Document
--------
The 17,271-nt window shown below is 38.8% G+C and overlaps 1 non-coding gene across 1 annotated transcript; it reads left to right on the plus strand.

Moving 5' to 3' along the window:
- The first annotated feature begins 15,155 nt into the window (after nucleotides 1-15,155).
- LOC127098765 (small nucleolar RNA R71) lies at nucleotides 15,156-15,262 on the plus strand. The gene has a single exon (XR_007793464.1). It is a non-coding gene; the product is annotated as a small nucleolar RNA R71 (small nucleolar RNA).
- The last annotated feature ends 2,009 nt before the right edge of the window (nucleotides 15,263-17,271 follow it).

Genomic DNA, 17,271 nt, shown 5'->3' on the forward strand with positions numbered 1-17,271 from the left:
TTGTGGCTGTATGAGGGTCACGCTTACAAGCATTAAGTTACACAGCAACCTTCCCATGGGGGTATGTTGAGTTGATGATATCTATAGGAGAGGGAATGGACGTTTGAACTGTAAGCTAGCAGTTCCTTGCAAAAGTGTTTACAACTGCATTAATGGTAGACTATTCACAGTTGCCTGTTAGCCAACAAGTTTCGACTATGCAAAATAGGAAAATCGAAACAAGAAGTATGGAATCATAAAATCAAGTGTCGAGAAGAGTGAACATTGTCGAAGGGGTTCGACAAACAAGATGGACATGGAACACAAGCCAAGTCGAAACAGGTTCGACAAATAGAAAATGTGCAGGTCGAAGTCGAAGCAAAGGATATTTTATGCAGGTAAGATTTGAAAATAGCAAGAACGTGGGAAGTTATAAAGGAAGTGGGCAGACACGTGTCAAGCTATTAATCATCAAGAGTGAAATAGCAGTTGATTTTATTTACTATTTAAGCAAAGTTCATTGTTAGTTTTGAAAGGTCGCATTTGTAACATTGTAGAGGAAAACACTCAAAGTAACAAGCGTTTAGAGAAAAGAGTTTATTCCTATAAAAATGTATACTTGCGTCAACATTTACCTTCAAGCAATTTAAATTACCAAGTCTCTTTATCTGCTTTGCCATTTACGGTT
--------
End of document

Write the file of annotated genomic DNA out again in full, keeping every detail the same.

The 17,271-nt window shown below is 38.8% G+C and overlaps 1 non-coding gene across 1 annotated transcript; it reads left to right on the plus strand.

Moving 5' to 3' along the window:
- The first annotated feature begins 15,155 nt into the window (after nucleotides 1-15,155).
- LOC127098765 (small nucleolar RNA R71) lies at nucleotides 15,156-15,262 on the plus strand. The gene has a single exon (XR_007793464.1). It is a non-coding gene; the product is annotated as a small nucleolar RNA R71 (small nucleolar RNA).
- The last annotated feature ends 2,009 nt before the right edge of the window (nucleotides 15,263-17,271 follow it).

Genomic DNA, 17,271 nt, shown 5'->3' on the forward strand with positions numbered 1-17,271 from the left:
TTGTGGCTGTATGAGGGTCACGCTTACAAGCATTAAGTTACACAGCAACCTTCCCATGGGGGTATGTTGAGTTGATGATATCTATAGGAGAGGGAATGGACGTTTGAACTGTAAGCTAGCAGTTCCTTGCAAAAGTGTTTACAACTGCATTAATGGTAGACTATTCACAGTTGCCTGTTAGCCAACAAGTTTCGACTATGCAAAATAGGAAAATCGAAACAAGAAGTATGGAATCATAAAATCAAGTGTCGAGAAGAGTGAACATTGTCGAAGGGGTTCGACAAACAAGATGGACATGGAACACAAGCCAAGTCGAAACAGGTTCGACAAATAGAAAATGTGCAGGTCGAAGTCGAAGCAAAGGATATTTTATGCAGGTAAGATTTGAAAATAGCAAGAACGTGGGAAGTTATAAAGGAAGTGGGCAGACACGTGTCAAGCTATTAATCATCAAGAGTGAAATAGCAGTTGATTTTATTTACTATTTAAGCAAAGTTCATTGTTAGTTTTGAAAGGTCGCATTTGTAACATTGTAGAGGAAAACACTCAAAGTAACAAGCGTTTAGAGAAAAGAGTTTATTCCTATAAAAATGTATACTTGCGTCAACATTTACCTTCAAGCAATTTAAATTACCAAGTCTCTTTATCTGCTTTGCCATTTACGGTT